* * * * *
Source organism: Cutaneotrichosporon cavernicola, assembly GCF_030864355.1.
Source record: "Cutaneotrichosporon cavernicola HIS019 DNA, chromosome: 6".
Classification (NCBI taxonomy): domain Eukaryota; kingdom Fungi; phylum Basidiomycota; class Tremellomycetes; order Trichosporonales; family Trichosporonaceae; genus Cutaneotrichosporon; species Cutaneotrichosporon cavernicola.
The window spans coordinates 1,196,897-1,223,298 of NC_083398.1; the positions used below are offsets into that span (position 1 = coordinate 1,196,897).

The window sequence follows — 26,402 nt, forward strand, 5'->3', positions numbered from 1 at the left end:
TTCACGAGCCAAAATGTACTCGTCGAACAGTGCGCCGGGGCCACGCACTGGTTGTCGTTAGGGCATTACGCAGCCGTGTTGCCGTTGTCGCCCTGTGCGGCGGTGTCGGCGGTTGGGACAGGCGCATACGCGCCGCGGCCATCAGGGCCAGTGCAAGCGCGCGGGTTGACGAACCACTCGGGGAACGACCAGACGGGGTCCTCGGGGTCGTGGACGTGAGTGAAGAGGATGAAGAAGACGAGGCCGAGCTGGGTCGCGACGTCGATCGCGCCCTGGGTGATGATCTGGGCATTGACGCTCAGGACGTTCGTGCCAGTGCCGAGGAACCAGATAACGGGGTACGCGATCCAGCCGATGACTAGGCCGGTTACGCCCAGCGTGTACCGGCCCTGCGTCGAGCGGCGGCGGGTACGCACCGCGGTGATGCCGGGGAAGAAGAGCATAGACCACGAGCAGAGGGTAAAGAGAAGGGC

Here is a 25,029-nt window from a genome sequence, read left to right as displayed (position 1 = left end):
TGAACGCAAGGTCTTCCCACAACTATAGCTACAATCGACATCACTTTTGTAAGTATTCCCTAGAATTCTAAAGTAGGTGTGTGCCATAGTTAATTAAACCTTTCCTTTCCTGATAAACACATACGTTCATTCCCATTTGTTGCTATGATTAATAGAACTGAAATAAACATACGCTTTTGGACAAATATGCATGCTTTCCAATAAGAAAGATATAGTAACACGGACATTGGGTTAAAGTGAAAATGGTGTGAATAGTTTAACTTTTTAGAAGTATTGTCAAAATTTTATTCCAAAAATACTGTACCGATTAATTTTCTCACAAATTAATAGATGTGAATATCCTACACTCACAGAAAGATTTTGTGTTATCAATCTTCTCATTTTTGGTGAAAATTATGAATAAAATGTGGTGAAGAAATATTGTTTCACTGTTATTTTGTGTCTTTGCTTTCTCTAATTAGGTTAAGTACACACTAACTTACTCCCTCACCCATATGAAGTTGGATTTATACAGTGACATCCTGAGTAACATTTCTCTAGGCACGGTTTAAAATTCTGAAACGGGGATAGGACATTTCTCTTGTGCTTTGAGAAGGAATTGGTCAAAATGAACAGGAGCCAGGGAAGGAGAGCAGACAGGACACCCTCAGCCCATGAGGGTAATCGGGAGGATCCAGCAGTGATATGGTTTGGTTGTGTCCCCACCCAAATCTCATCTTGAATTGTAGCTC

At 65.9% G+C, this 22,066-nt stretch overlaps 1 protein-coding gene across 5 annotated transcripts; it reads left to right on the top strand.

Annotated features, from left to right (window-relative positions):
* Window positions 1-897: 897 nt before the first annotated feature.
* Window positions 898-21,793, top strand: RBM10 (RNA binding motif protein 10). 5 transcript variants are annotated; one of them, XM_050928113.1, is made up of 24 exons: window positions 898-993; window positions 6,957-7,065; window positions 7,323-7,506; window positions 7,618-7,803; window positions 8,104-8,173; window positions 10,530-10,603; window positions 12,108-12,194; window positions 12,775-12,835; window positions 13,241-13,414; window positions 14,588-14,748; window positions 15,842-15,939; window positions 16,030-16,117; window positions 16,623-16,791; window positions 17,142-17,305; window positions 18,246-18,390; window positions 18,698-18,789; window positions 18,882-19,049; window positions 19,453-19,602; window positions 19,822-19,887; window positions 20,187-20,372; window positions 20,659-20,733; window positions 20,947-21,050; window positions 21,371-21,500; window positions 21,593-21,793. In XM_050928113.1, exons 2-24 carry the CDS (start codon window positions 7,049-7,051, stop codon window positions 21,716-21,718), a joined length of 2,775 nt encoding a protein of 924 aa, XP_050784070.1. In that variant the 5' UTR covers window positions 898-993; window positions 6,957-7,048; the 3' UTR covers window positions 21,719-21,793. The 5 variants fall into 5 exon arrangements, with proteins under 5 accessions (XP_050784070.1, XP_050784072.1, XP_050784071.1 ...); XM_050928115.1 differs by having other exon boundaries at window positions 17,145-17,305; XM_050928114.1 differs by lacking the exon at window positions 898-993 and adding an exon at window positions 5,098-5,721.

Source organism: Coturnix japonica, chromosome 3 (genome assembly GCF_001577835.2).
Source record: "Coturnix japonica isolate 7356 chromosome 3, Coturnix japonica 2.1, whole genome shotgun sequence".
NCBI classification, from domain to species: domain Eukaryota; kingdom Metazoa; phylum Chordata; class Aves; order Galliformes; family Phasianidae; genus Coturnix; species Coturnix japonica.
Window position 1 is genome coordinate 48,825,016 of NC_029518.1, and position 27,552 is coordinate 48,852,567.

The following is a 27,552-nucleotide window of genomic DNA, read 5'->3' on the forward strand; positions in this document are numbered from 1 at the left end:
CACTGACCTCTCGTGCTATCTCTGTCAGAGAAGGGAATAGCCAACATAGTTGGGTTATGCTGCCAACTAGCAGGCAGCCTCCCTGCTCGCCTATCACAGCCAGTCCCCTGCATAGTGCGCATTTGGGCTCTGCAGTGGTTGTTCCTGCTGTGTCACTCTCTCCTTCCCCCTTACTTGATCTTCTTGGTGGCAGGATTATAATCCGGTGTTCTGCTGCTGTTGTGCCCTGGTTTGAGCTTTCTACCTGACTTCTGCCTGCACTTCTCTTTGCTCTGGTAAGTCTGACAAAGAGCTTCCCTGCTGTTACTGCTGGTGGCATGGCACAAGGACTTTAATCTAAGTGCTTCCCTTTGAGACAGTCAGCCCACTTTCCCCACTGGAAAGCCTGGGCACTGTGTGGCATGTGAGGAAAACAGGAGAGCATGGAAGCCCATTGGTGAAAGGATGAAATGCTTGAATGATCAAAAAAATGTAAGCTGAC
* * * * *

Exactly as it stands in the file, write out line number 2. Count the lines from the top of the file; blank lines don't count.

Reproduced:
Source record: "Cutaneotrichosporon cavernicola HIS019 DNA, chromosome: 6".